Orphans of the Armenian Genocide with Special Reference to the Georgetown Boys and Girls in Canada

  • Lorne Shirinian
Part of the Palgrave Studies in the History of Genocide book series (PSHG)


The Armenian Genocide that began 100 years ago in April 1915 still fero­ciously haunts Armenians. Although hostilities between Armenians and Turks may have officially ended in 1923, its impact continues to affect deeply generations of Armenians throughout the world. Because the inheri­tor governments of the perpetrator state still deny the Genocide, anger and pain continue to fester.


National Archive Refugee Problem Canadian Citizenship Turkish Republic Turkish Government 
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  1. 2.
    Quoted in T. Akçam (1997) ‘The Genocide of the Armenians and the Silence of the Turks’, in Problems of Genocide, Proceedings of the International Conference on ‘Problems of Genocide’, April 21–3, Yerevan, Armenia (Toronto: The Zoryan Institute ), p. 366.Google Scholar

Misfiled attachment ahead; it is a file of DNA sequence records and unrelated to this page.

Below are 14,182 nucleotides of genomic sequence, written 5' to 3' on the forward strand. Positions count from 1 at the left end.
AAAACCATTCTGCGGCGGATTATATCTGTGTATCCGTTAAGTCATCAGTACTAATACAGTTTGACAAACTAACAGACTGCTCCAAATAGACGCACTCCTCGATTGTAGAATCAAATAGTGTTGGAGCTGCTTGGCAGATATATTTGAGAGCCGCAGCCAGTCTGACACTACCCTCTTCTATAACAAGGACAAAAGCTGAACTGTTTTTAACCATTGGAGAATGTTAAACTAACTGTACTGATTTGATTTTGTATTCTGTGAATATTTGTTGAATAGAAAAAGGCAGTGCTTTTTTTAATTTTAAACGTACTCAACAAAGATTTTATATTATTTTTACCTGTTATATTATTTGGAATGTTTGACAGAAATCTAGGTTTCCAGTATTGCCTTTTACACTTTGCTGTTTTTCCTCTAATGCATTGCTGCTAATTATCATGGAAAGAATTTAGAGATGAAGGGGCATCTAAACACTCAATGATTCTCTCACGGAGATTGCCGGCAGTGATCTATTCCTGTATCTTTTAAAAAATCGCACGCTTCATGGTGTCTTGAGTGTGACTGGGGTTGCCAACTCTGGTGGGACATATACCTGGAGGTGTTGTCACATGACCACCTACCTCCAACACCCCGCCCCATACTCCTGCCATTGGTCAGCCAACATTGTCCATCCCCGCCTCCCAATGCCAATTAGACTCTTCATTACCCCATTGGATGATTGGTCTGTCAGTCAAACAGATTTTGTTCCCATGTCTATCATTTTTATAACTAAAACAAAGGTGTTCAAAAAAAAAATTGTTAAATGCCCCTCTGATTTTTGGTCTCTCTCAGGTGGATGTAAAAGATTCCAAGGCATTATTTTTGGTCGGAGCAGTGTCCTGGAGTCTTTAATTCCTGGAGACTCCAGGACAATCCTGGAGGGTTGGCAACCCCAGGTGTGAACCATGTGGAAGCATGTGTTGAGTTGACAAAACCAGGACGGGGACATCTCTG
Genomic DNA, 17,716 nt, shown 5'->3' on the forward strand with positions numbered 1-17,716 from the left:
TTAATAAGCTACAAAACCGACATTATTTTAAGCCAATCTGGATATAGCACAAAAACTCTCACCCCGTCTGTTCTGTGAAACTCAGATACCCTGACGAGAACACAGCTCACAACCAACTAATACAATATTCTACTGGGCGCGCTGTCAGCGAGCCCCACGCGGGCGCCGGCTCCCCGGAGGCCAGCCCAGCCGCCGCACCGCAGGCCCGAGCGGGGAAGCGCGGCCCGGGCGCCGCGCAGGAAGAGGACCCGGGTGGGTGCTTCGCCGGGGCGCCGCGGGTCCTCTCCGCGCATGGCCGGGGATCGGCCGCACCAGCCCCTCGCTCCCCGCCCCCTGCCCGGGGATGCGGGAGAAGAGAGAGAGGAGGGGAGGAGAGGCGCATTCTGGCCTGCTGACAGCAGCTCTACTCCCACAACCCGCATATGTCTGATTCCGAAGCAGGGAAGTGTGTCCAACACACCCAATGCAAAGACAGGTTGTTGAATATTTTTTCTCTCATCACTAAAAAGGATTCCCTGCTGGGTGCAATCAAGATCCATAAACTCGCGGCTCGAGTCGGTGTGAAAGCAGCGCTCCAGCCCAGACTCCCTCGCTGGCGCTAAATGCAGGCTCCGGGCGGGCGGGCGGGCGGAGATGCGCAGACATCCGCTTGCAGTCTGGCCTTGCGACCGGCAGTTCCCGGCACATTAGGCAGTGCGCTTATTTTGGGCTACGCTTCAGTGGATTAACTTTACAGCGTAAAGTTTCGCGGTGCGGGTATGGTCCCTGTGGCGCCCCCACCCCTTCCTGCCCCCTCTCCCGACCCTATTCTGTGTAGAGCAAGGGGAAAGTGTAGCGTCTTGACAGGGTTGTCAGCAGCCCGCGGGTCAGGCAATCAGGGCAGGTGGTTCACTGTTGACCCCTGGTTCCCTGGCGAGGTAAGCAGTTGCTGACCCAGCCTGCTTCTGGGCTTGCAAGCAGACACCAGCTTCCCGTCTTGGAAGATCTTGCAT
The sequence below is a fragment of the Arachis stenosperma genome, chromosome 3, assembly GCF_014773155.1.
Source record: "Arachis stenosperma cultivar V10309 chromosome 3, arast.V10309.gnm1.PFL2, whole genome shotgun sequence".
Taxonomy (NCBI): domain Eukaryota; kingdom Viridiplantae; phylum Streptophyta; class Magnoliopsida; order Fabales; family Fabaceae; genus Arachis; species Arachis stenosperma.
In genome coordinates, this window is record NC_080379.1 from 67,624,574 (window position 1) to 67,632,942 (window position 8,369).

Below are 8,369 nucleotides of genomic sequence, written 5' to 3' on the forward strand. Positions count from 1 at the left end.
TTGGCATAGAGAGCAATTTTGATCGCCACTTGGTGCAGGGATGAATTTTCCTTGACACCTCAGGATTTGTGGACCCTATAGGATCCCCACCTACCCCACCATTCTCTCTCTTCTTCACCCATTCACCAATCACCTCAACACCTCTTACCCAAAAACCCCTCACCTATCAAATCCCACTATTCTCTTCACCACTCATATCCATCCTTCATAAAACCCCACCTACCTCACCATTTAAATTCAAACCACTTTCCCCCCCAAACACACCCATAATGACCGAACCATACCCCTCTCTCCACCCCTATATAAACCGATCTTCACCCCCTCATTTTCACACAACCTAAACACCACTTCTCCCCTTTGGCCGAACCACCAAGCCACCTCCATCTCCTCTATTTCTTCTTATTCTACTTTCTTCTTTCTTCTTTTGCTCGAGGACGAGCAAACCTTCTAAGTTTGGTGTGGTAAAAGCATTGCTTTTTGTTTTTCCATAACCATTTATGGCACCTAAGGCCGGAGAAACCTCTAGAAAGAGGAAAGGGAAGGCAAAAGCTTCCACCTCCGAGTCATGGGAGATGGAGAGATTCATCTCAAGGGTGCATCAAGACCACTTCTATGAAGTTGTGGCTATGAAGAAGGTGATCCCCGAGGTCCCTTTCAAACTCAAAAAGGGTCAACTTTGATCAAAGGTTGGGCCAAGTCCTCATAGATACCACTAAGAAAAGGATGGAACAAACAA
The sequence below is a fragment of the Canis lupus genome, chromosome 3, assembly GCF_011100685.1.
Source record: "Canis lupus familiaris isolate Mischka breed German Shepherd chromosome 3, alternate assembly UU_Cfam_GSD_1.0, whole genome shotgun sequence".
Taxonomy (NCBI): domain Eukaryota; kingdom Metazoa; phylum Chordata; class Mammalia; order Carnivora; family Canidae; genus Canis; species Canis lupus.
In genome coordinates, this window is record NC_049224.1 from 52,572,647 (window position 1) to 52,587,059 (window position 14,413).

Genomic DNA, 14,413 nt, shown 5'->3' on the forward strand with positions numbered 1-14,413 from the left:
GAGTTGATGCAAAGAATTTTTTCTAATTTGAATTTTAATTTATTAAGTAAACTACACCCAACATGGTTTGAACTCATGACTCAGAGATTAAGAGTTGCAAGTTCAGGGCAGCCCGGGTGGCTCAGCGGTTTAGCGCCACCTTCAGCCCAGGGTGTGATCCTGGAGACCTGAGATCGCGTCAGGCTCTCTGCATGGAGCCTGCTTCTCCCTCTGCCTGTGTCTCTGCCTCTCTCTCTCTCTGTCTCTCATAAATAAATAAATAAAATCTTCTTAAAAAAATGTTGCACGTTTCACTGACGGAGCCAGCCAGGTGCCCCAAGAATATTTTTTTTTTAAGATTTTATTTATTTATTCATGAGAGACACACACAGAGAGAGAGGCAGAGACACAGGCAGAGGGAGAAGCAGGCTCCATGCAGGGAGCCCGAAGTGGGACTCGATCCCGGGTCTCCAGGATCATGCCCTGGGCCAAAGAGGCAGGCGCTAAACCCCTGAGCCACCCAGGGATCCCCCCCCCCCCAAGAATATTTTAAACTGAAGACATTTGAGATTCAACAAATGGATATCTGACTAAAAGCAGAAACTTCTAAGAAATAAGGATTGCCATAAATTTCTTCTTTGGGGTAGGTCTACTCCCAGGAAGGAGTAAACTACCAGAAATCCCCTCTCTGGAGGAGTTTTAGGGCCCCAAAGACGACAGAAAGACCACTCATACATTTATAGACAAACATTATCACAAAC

2. 3.
    See C. A. Macartney (1930) Refugees: The Work of the League ( London: The League of Nations Union). In Chapter VI, Macartney estimates over 176,000 Armenian orphans had been gathered; however, he states, ‘there were many who could not be reached’ (p. 124).Google Scholar
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    See L. Shirinian (2014) ‘So Far from Home’, in S. High, E. Little and T. Ry Duong (eds) Remembering Mass Violence: Oral History, New Media, and Performance ( Toronto: University of Toronto Press ), pp. 49–59, for a study of how an Armenian orphan dealt with surviving the Armenian Genocide.Google Scholar

Copyright information

© Lorne Shirinian 2016

Authors and Affiliations

  • Lorne Shirinian
    • 1
  1. 1.Royal Military CollegeKingstonCanada

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